His intensive output declined somewhat during the rest of the decade. In the mid-1990s, a clearly inebriated Nitzsche was seen in an episode of the reality show COPS, being arrested in Hollywood after brandishing a gun at some youths who had stolen his hat. In attempting to explain himself to the arresting officers he is heard exclaiming that he was an Academy Award winner. In 1997, he expressed interest in producing a comeback album for Link Wray, although this never materialized due to their mutually declining health.

His first wife was blue-eyed soul singer Gracia Ann May; they divorced in 1974. In 1982, he married Sainte-Marie; although they had separated by the early 1990s, it is unclear[9] if they ever divorced. He was frequently seen once more in the company of Snodgress throughout the 1990s.

Nitzsche suffered a stroke in 1998 that effectively ended his career. He died in Hollywood's Queen of Angels Hospital in 2000 of cardiac arrest brought on by a recurring bronchial infection.[2][10] The R.E.M. instrumental b-side "2JN" was written by guitarist Peter Buck the week Nitzsche died, and the title uses his initials in tribute.[11]

The Nitzsche-phone[edit]

Nitzsche was a keyboard player on many mid-1960s albums by The Rolling Stones. On several, he was also credited as the player of the "Nitzsche-phone". In an obituary on Gadfly Online, former Rolling Stones manager Andrew Loog Oldham explained the credit:

I made that up for the credits on those Stones albums—it was just a regular piano (or maybe an organ) mic'd differently. It was all part of this package that was created around the Stones. People believed it existed. The idea was meant to be: "My god, they’ve had to invent new instruments to capture this new sound they hear in their brains." And they were inventing fresh sounds with old toys—therefore, it deserved to be highlighted—it was the read-up of creation, of imagination—getting credit for a job well done.[12]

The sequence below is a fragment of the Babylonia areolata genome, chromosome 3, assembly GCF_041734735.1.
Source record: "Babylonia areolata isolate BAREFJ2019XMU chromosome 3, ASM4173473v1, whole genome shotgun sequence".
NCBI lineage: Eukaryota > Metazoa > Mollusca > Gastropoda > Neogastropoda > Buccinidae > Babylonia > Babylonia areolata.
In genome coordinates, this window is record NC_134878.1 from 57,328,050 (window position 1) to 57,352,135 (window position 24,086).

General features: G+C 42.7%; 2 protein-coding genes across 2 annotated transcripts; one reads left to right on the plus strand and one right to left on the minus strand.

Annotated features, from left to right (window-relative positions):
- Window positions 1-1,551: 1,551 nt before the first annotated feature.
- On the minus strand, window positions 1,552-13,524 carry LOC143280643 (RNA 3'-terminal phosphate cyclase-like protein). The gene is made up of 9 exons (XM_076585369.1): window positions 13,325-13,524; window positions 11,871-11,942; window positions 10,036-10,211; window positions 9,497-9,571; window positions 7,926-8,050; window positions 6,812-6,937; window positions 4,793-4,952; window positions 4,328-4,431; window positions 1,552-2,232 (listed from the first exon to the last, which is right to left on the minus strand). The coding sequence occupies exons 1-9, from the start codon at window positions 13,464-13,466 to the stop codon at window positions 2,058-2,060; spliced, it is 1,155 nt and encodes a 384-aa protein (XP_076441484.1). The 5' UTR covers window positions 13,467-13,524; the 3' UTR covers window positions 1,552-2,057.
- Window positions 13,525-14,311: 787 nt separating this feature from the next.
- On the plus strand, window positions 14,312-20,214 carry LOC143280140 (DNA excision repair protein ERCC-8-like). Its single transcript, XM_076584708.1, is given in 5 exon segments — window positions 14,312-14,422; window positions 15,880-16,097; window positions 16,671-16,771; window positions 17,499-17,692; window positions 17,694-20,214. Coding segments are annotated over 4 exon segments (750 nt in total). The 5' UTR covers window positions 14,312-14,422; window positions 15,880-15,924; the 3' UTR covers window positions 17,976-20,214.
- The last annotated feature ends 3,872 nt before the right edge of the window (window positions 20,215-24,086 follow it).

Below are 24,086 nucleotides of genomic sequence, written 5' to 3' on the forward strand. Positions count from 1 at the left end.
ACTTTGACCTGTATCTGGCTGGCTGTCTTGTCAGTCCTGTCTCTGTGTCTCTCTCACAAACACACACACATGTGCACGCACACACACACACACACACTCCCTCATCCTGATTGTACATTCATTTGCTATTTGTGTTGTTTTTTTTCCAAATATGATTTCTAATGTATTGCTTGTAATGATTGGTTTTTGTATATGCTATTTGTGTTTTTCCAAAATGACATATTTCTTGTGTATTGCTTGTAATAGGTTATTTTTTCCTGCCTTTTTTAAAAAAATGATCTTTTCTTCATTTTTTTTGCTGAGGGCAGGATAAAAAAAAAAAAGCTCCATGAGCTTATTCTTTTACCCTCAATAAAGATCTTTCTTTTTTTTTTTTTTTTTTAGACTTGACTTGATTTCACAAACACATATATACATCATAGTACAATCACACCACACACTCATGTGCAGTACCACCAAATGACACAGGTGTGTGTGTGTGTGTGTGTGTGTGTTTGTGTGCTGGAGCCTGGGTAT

Discography[edit]

Filmography[edit]

References[edit]

  1. ^ "Cash Box Top 100 9/14/63". 50.6.195.142. 1963-09-14. Retrieved 2014-07-27. 
  2. ^ a b c d e f g Talevski, Nick. (2006). Knocking on Heaven's Door: Rock Obituaries. Omnibus Press. p. 465,466. ISBN 1846090911. 
  3. ^ "Prod. Terry Melcher Arr. & Cond. Jack Nitzsche Part Five - Doris Day and Gentle Soul". Spectropop.com. Retrieved 2012-03-03. 
  4. ^ [1][dead link]
  5. ^ See Edmonds, Ben (2001) Liner notes to Cadillac Walk: The Mink DeVille Collection. Edmonds wrote, "During my last conversation with Nitzsche, only months before his death last year, the irascible old witch doctor couldn't stop taking about the new album he'd been plotting with Willy (DeVille), and how DeVille was the best singer he had ever worked with."
  6. ^ a b MacDonald, Laurence E. (1998). The Invisible Art of Film Music: A Comprehensive History. Scarecrow Press. p. 254. ISBN 978-0810883970. 
  7. ^ Kim Bouwman (2006-05-29). "Interview with Scott Mathews". Hit Quarters. Retrieved January 8, 2013.
  8. ^ [2][dead link]
  9. ^ "Jack Nitzsche Biography". IMDb.com. Retrieved 2017-07-27. 
  10. ^ Brown, Mick (2007). Tearing Down the Wall of Sound: The Rise and Fall of Phil Spector, pp. 28-29. Random House, Inc.
  11. ^ Liner notes to In Time: The Best of R.E.M. 1988–2003 special edition, by R.E.M.
  12. ^ Gadfly Online: Turning the Key of the Universe
  13. ^ Knauer, Leslie. "The Jack Nitszche I Knew: Fulfilling her Promises, a guitar playing Kanary". Jack Nitszche's Magical Musical World. The Sorcerer's Apprentice. Retrieved January 4, 2013. 

External links[edit]